Posted April 13, 2014 by Yuri Mangahas in Movies/TV

CINESB Movie Review: ‘THE BLACK ROOK’ – An Indie Flick That Can Stand Out!

Let’s travel down memory lane, shall we? Six years ago, me and a couple of friends watched Kick-Ass for the first time. It was a wonderful moment, granted how good the movie was. We laughed at the good moments, gripped our seats at the gory scenes, and felt our chest pump out at the action sequences. Next thing we knew, our mouths were left hanging in sheer agape. Fast forward to 2014, I’ve had that feeling once again, this time, with the local indie film, The Black Rook.

Directed by Patrick Alcantara, The Black Rook is a demonstration of how elements from real life can work out with a tale fitted for comic books, creating a product of total finesse without losing grasp of reality.

The movie is set in an alternate timeline where Manila is similar to RoboCop’s Detroit City – crime ridden, poverty-filled, and corrupt to the core. Unknown to many, a few solons of the goverment have actuated a covert operation called rebreeding. It goes like this: a team of hired men will be tasked to kill notable personalities  in society. They will be then abducting their children in order to condition them and serve as their parents’ obedient replacements in the next generation. One of these hired killers is Arkin(played by Epy Quizon), a chess enthusiast. After undertaking a few missions, he began to grow weary of his profession and decides to move on as a teacher. However, a string of events will remind him of his dreadful past, galvanizing him to take up arms once more in order to correct his actions and save the city from destroying itself.

Unlike previous indies, The Black Rook is a unique take on corruption, political killings and poverty, with comic book-esque elements woven into it. In fact, it was a story fit to be rendered into panels. Another thing that makes it stand out is the way the plot was handled, despite the heavy societal undertone. It is also a neat ensemble movie. Despite the large cast, each gets a spotlight of his/her own.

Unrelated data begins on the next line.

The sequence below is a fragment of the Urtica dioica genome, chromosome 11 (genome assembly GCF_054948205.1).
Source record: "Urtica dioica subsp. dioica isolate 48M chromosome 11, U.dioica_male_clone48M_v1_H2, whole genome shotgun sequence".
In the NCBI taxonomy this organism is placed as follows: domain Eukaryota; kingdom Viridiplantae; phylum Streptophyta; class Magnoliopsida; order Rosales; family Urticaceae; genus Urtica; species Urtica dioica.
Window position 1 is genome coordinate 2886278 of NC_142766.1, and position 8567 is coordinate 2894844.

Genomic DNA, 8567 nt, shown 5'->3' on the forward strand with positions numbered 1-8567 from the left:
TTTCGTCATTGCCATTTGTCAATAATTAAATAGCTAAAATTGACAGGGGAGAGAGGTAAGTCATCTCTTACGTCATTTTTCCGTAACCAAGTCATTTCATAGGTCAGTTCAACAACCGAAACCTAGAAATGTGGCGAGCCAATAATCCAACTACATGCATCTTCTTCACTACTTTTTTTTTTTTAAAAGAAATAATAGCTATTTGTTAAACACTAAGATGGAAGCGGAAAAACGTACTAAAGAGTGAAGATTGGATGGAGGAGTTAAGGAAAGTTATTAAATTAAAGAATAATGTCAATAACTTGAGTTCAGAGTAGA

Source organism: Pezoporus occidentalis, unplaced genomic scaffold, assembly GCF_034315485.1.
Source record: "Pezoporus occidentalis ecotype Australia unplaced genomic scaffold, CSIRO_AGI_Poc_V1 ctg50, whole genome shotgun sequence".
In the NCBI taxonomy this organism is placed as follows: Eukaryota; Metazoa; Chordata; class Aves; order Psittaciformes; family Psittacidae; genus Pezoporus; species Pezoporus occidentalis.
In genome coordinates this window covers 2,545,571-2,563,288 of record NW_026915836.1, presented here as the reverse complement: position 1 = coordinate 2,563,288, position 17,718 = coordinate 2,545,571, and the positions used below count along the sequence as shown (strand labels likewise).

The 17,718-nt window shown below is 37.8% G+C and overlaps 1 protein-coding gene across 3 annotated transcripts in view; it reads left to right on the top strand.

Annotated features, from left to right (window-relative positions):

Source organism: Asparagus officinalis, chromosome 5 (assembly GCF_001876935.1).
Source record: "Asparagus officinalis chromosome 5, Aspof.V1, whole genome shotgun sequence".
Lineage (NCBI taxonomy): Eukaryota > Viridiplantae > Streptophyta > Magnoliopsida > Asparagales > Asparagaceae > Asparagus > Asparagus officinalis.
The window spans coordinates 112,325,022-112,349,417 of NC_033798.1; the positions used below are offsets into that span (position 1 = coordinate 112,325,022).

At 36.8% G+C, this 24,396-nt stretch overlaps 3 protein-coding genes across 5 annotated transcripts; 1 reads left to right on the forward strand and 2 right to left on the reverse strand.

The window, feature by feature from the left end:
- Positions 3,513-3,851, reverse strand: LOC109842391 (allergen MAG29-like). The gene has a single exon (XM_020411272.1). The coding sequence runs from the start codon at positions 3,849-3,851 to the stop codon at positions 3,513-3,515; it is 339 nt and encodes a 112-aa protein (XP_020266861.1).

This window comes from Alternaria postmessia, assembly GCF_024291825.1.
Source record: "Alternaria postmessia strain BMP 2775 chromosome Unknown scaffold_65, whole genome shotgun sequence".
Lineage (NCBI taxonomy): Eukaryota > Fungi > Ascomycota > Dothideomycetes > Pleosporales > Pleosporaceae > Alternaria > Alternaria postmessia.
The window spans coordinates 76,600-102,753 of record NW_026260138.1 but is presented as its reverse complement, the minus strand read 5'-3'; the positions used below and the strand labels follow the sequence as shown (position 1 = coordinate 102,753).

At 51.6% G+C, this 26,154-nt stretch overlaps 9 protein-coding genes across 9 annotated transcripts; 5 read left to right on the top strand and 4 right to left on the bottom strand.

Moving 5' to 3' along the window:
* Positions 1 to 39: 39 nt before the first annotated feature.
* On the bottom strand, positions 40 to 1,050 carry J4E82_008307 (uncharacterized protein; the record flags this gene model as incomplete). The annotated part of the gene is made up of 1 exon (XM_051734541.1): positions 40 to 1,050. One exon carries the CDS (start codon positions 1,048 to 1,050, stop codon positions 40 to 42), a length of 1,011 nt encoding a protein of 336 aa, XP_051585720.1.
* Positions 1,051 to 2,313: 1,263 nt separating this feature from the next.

My only problem with this flick lies in the pacing. There were times where the transition feels too fast, and that some vital scenes were removed, resulting in some confusing segments. However, this does not really impede at all as the movie remains a solid experience despite the flaws mentioned.

In conclusion, The Black Rook is a great ride from start to finish. Definitely a must watch for any indie movie fan. If any comic book writer’s reading this review now, please, I’m begging you, try to consider translating this flick into comic book form.


Special thanks to Cinesb for allowing us to catch all the entries of their film festival’s The Chair category.

Yuri Mangahas

Yuri is magnanimously juggling between two managerial jobs: A technical manager position for an advertising/copy-writing company, and an associate editorial position for a fashion and lifestyle magazine. Nevertheless, he still finds time taking photos and seeking for geek nirvana.